Participatory Research Action – Phase 1
Interaction: Saturday, March 2 from 7-10pm
Investigation #1: Legal imagination…fictions and experiences
Standing between a State’s power to imprison you and your right to liberty is the Writ of Habeas Corpus-meaning have the body, in court. This basic legal premise can recalibrate the dance between an individual and the massive physical and social power we have given to the government. The procedures of the law can be impersonal and arcane, inflexible for the uninitiated, but perhaps elastic for the highest paid counsel. How judges interpret law must be constructed, and constructed anew, through stories of precedent, yet able to be altered by presiding public opinion. The law that guards or strips your liberty is made from nothing more than memories and stories…and yet it is capable of graphically marking, or saving, the lives of those it touches directly.
Artist Jennifer Nelson is looking for your experience, projections, fears, and fictions about how the law works for a person detained. Our many stories together will make a collective, legal imagination. What story do you tell?
Generous support for the Grand Central Art Center artist-in-residence program has been provided by The Andy Warhol Foundation for the Visual Arts.
ABOUT THE ARTIST:
Informed by lived world events, with a dancer’s perspective, Jennifer Nelson’s cross-disciplinary work probes the potential of social and ecological choreography. Her works consider inter-system relationships as a holistic, collective, sculptural practice. She is committed to the playful realignment of social spaces through a collective initiative, and to the transformative possibilities of the individual act. Her deep-rooted interest in co-creation, and its political, aesthetic and social possibilities, extends throughout her practice as artist and teacher.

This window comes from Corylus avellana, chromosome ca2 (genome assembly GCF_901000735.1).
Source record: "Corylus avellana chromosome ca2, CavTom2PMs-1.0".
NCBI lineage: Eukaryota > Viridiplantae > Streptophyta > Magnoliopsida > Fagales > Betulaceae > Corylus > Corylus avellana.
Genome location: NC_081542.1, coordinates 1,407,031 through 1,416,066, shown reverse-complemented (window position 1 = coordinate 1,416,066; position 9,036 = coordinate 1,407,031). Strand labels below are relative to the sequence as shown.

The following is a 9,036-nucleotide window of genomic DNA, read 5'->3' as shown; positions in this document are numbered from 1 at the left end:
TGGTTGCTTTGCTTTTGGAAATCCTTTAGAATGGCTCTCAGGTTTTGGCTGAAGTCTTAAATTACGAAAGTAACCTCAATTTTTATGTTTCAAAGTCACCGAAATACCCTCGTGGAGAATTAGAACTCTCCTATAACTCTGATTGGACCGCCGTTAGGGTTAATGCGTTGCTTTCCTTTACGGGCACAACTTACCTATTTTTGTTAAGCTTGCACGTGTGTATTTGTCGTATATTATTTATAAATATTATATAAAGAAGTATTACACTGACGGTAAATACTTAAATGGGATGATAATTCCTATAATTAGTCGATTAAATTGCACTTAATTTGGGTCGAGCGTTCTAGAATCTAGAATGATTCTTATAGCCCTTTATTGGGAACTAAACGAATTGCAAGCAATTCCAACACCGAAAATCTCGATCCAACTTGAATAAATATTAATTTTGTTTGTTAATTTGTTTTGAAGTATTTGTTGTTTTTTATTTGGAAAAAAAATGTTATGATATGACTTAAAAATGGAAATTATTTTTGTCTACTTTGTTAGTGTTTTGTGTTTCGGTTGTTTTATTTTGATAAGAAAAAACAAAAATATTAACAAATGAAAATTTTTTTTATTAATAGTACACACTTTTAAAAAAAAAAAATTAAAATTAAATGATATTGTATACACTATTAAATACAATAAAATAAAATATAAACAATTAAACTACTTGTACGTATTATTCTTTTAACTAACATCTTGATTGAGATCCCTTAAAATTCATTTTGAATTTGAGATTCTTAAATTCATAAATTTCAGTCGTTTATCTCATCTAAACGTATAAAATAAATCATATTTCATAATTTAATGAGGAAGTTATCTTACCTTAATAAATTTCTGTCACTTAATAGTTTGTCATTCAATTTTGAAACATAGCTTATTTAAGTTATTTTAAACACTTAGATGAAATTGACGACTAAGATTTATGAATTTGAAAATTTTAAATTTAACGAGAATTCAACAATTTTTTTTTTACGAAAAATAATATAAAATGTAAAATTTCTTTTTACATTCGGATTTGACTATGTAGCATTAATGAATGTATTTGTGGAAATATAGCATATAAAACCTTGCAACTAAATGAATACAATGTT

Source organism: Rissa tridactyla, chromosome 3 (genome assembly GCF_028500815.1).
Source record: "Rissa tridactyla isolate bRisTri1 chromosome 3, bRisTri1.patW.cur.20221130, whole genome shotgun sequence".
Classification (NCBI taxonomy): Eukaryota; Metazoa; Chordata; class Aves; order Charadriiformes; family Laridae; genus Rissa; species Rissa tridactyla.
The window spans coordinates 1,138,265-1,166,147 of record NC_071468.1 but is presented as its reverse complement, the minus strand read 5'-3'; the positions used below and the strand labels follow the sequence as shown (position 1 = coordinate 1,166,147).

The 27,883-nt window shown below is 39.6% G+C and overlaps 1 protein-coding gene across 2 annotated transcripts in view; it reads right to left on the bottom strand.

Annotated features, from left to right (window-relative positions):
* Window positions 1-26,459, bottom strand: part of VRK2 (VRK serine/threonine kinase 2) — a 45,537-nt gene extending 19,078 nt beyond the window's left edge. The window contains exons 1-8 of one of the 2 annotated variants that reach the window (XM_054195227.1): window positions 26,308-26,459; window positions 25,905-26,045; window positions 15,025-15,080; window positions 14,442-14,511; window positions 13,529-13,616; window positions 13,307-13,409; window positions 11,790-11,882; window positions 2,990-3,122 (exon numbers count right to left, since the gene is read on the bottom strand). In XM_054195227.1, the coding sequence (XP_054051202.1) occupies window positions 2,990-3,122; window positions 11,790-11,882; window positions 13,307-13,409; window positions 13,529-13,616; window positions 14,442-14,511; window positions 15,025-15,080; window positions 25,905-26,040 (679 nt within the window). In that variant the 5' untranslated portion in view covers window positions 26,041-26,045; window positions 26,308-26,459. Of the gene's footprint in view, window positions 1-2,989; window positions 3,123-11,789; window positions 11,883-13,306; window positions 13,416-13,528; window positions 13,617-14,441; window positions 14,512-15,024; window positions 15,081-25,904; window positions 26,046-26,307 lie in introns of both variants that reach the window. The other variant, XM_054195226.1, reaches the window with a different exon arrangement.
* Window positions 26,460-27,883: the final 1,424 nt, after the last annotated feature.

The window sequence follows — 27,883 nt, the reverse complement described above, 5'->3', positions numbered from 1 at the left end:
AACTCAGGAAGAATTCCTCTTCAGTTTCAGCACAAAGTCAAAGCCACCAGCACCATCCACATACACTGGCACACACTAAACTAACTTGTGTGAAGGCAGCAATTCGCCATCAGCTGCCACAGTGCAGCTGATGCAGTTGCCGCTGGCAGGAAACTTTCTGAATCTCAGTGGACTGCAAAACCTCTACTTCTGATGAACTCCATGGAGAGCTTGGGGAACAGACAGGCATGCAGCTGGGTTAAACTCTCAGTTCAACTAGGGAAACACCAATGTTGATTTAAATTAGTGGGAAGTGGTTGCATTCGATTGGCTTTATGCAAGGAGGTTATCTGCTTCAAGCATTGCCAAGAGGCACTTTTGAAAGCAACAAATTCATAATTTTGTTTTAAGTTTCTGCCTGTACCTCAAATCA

Among many influences, her work has been significantly shaped by her direct personal experience with disruptive or transitional world choreographies like the 1989 San Francisco earthquake, the fall of the Berlin Wall, the media aftermath of September 11th, and currently, the on-going economic hardship in Athens, Greece. Having lived and worked in multiple countries, she has a lived understanding of fragile resources, natural and human, and the global sculptural flow of power and matter. These global flows must be linked and translated to a bodily scale for ethical action to begin.
Nelson danced with the Feld Ballet in New York and the Ballet du Grand Théatre in Geneva, Switzerland, and studied New Genres at the San Francisco Art Institute and at the University of California, Los Angeles, where she received her MFA. She has exhibited in museums and festivals in the Americas, Europe, and Asia. Recent projects have been on the streets of Athens and in Nestor, 1st Psychogeriatric Boarding House with the Guerrilla Optimists. She has also worked in collaboration with men from the Second Chance School in Korydallos prison with the National Museum of Contemporary Art, Athens. She has collaborated with trauma and music therapists, victims of violence, immigrant groups, chemists, grandmothers, and musicians. Her 2019 video embroidery, Democracy is a Party, opening this month in Athens, turns the 2015 “No” referendum speech by Greek prime minister Alexis Tsipras into an exorcism/exposure therapy, musical meditation on life in Greece under austerity.
Nelson teaches time-based art and political theatre at the American College of Greece, where she helped found the Visual Arts program in 2007.